Well, we know he was a male Ortolan and was born the youngest of five siblings. He was born with the name ‘Siiruulian Phantele’ but at some point, this was changed. We do not know why. Perhaps ‘Max Rebo’ was deemed to be more commercial and less Ortolian-sounding? Perhaps there was already another artist named ‘Siiruulian Phantele’ performing? The truth remains a mystery one of many such surrounding the character. Some have noticed the name ‘Phantele’ is an anagram of the word, ‘elephant.’

At any rate, some points about Max’s life remain contentious. There seems to be general agreement that he spent much of his life in pursuit of food, often agreeing to be paid in food rather than money often to the consternation of his fellow bandmates. The bulk of this comes from the Kevin J. Anderson-helmed anthology Tales from Jabba’s Palace (1994) and the story ‘And the Band Played On: The Band’s Tale’ by John Gregory Betancourt, which has since been cast into the canonical trash can, so much about the Jizz-master’s life and character is up for debate.

It is unclear whether all of Rebo’s bandmates survived the violence which accompanied Jabba’s downfall. The band certainly did not, however: whether alive or not, they ceased performing together soon afterward. Optimistic accounts of Max’s life maintain that he ended his days on Coruscant, having set up his own successful chain of restaurants entitled Max’s Flanth House.

Rebo Rebo, Your Fingers are Blue

Music can often present a bit of a problem for anyone working in science fiction.

While, on the one hand, the genre has helped inspire some of the greatest soundtrack albums and scores ever produced, on the other, it’s very hard to know what sort of tunes the characters involved would actually be listening to themselves, particularly if the film is set either in some obscure alien society or in the future. The music legends of the 2030s are, after all, for the most part, today, still at school today. How can we possibly know what will be fashionable even in 2031 let alone 10191 (the setting for Dune) or 802701 (the era of the Morlocks and the Eloi in The Time Machine)?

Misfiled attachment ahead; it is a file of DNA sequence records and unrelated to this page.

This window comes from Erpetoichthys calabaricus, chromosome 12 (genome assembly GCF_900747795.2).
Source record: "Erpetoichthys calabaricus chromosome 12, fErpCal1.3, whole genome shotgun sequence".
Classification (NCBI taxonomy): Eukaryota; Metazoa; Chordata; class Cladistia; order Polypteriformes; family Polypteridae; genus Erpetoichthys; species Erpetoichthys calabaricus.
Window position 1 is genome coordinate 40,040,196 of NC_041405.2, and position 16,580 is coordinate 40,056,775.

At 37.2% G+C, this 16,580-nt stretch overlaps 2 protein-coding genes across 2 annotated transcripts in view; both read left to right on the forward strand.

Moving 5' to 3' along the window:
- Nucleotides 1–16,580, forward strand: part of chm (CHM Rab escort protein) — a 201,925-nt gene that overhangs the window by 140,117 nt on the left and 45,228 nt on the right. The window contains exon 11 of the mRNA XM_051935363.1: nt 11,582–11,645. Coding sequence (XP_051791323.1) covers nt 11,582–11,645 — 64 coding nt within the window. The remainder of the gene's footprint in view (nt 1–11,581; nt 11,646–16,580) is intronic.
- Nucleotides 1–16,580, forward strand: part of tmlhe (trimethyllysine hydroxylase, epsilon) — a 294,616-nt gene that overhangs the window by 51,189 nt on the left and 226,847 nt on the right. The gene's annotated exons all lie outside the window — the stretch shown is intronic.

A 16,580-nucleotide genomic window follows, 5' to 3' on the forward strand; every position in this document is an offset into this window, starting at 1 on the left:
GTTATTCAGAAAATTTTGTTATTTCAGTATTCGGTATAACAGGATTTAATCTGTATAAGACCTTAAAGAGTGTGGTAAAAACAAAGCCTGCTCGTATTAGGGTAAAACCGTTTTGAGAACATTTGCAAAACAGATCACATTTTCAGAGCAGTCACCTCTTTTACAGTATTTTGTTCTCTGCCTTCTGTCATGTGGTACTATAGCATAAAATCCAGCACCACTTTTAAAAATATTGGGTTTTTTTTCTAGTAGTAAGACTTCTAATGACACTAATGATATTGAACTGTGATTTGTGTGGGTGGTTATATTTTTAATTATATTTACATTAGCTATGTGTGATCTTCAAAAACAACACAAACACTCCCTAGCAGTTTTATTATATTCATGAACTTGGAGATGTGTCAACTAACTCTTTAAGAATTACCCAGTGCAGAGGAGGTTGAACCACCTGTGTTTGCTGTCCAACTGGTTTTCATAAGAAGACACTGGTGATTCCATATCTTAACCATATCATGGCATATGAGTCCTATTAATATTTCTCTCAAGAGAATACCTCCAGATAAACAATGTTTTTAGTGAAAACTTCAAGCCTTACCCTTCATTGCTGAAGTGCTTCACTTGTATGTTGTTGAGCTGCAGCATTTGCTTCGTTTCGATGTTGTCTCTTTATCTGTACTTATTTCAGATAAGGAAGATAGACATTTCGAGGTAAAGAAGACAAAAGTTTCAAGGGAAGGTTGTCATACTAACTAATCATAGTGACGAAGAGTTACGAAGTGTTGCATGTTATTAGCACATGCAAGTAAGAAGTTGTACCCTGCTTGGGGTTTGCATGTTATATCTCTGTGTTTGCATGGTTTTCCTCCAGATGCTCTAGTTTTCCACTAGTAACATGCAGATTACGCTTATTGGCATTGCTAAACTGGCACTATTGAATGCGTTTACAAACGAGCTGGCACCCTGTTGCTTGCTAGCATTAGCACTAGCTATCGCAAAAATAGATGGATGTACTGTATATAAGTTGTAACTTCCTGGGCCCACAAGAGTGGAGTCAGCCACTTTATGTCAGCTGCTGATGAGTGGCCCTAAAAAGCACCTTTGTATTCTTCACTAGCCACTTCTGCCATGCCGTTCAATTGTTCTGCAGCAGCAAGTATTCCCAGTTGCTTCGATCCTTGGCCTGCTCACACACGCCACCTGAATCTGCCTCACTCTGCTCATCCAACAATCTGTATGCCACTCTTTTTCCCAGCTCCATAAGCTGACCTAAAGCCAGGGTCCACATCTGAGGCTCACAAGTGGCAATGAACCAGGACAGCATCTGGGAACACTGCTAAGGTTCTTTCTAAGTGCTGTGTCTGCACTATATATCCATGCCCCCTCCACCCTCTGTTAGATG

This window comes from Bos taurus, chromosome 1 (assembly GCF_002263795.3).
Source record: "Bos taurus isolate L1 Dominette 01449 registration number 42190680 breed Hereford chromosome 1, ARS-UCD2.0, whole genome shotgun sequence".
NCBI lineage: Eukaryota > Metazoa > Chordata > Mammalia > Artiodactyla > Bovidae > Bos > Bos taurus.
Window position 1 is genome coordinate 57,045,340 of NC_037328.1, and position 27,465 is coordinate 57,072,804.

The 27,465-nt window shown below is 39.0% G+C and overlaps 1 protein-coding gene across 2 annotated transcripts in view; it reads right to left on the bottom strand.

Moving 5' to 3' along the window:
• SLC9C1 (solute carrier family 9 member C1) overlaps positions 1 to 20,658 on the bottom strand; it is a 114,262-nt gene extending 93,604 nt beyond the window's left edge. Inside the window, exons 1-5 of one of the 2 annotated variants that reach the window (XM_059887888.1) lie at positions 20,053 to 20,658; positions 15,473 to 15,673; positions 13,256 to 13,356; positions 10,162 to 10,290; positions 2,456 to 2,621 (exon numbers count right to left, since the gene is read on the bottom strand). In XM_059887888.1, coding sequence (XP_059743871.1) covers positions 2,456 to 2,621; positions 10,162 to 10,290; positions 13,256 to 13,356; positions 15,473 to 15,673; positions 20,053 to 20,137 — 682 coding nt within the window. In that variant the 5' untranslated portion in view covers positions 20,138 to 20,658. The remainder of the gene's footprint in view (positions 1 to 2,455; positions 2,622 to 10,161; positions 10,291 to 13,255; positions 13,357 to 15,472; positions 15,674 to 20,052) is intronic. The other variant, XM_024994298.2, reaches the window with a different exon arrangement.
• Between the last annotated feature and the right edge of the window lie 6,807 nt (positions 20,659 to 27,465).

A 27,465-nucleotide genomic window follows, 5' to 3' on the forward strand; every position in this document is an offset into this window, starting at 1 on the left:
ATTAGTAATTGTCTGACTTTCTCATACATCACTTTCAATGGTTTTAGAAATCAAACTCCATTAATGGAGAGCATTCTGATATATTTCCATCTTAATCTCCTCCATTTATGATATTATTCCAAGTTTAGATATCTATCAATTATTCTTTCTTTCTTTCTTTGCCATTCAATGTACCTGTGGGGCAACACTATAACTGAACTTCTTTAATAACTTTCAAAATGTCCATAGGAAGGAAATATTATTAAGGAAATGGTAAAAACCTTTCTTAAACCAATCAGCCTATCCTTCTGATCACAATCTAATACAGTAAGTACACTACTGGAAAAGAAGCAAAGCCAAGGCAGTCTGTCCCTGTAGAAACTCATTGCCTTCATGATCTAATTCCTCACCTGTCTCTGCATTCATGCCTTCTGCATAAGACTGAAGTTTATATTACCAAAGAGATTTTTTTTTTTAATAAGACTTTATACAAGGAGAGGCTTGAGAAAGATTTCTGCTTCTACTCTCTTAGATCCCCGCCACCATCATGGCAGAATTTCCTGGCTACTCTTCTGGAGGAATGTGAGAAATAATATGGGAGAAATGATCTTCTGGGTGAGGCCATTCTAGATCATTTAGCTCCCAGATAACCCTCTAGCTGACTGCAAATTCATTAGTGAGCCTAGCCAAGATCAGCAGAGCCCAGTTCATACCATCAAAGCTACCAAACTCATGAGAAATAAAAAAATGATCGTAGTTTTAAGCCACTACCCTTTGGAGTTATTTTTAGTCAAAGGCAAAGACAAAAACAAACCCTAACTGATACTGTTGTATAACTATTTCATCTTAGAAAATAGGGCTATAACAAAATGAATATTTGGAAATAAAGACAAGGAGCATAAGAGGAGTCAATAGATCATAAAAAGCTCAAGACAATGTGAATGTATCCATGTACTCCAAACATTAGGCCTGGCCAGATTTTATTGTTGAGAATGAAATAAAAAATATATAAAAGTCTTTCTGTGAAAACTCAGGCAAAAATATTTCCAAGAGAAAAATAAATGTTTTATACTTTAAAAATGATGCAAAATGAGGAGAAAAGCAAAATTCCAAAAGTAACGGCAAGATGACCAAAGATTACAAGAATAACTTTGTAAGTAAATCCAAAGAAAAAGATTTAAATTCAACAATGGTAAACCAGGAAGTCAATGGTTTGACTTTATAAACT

Filmmakers have found a variety of solutions to this issue. Sometimes, for example, in a film set a few decades hence you’ll see a scene in which a DJ on a car radio announces he or she’s going to play some ‘golden oldie’ from the ‘recent past’ thus justifying the presence of a pop hit on the soundtrack which obviously hails from the year the movie was made. Very old music, meanwhile, also has a timeless quality hence why Stanley Kubrick includes so much classical music on the soundtrack of 2001: A Space Odyssey (1968). Great visionary though he was, even Kubrick could not have been expected to foresee the actual music of the year 2001, which included the hits of Coldplay, Kylie, or Steps. Perhaps this was for the best.